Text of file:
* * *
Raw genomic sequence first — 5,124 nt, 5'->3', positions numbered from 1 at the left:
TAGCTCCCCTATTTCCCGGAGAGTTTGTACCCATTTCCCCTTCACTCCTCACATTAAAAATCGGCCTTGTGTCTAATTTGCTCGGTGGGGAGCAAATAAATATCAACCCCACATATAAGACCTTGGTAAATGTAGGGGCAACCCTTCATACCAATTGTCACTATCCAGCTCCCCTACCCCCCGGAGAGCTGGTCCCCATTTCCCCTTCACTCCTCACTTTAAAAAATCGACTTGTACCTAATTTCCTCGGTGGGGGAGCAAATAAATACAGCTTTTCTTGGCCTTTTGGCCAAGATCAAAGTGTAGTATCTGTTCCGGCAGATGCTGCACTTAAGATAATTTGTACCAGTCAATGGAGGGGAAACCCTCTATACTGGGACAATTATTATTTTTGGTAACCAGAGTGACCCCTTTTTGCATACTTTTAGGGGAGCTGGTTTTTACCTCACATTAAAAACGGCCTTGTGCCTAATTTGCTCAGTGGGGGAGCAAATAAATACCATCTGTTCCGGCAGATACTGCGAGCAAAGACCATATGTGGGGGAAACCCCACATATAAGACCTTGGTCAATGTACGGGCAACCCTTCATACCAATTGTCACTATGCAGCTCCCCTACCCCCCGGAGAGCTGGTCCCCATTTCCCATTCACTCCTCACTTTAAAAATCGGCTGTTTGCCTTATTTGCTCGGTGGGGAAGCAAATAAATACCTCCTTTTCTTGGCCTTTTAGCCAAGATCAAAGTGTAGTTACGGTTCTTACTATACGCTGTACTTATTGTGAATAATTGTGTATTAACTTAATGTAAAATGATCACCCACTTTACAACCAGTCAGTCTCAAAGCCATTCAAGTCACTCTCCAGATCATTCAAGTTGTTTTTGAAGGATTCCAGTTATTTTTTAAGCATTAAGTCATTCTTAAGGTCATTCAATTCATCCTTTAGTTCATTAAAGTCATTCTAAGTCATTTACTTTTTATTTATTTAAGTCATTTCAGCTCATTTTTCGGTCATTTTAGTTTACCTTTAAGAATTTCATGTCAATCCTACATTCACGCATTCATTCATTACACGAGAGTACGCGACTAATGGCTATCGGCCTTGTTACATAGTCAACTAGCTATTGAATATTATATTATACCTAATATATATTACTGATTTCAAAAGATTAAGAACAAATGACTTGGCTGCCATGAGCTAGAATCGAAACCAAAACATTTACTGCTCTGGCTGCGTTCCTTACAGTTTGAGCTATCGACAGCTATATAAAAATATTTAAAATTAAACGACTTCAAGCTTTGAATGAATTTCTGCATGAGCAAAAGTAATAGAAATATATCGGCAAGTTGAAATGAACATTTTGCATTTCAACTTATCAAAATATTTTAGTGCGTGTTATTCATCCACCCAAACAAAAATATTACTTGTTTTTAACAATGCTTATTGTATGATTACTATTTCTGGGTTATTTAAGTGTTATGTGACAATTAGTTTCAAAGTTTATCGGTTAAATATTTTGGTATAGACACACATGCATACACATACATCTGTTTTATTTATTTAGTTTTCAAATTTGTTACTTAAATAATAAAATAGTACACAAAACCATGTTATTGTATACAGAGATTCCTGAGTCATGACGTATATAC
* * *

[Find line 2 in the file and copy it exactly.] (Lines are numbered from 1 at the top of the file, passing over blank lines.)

TAGCTCCCCTATTTCCCGGAGAGTTTGTACCCATTTCCCCTTCACTCCTCACATTAAAAATCGGCCTTGTGTCTAATTTGCTCGGTGGGGAGCAAATAAATATCAACCCCACATATAAGACCTTGGTAAATGTAGGGGCAACCCTTCATACCAATTGTCACTATCCAGCTCCCCTACCCCCCGGAGAGCTGGTCCCCATTTCCCCTTCACTCCTCACTTTAAAAAATCGACTTGTACCTAATTTCCTCGGTGGGGGAGCAAATAAATACAGCTTTTCTTGGCCTTTTGGCCAAGATCAAAGTGTAGTATCTGTTCCGGCAGATGCTGCACTTAAGATAATTTGTACCAGTCAATGGAGGGGAAACCCTCTATACTGGGACAATTATTATTTTTGGTAACCAGAGTGACCCCTTTTTGCATACTTTTAGGGGAGCTGGTTTTTACCTCACATTAAAAACGGCCTTGTGCCTAATTTGCTCAGTGGGGGAGCAAATAAATACCATCTGTTCCGGCAGATACTGCGAGCAAAGACCATATGTGGGGGAAACCCCACATATAAGACCTTGGTCAATGTACGGGCAACCCTTCATACCAATTGTCACTATGCAGCTCCCCTACCCCCCGGAGAGCTGGTCCCCATTTCCCATTCACTCCTCACTTTAAAAATCGGCTGTTTGCCTTATTTGCTCGGTGGGGAAGCAAATAAATACCTCCTTTTCTTGGCCTTTTAGCCAAGATCAAAGTGTAGTTACGGTTCTTACTATACGCTGTACTTATTGTGAATAATTGTGTATTAACTTAATGTAAAATGATCACCCACTTTACAACCAGTCAGTCTCAAAGCCATTCAAGTCACTCTCCAGATCATTCAAGTTGTTTTTGAAGGATTCCAGTTATTTTTTAAGCATTAAGTCATTCTTAAGGTCATTCAATTCATCCTTTAGTTCATTAAAGTCATTCTAAGTCATTTACTTTTTATTTATTTAAGTCATTTCAGCTCATTTTTCGGTCATTTTAGTTTACCTTTAAGAATTTCATGTCAATCCTACATTCACGCATTCATTCATTACACGAGAGTACGCGACTAATGGCTATCGGCCTTGTTACATAGTCAACTAGCTATTGAATATTATATTATACCTAATATATATTACTGATTTCAAAAGATTAAGAACAAATGACTTGGCTGCCATGAGCTAGAATCGAAACCAAAACATTTACTGCTCTGGCTGCGTTCCTTACAGTTTGAGCTATCGACAGCTATATAAAAATATTTAAAATTAAACGACTTCAAGCTTTGAATGAATTTCTGCATGAGCAAAAGTAATAGAAATATATCGGCAAGTTGAAATGAACATTTTGCATTTCAACTTATCAAAATATTTTAGTGCGTGTTATTCATCCACCCAAACAAAAATATTACTTGTTTTTAACAATGCTTATTGTATGATTACTATTTCTGGGTTATTTAAGTGTTATGTGACAATTAGTTTCAAAGTTTATCGGTTAAATATTTTGGTATAGACACACATGCATACACATACATCTGTTTTATTTATTTAGTTTTCAAATTTGTTACTTAAATAATAAAATAGTACACAAAACCATGTTATTGTATACAGAGATTCCTGAGTCATGACGTATATAC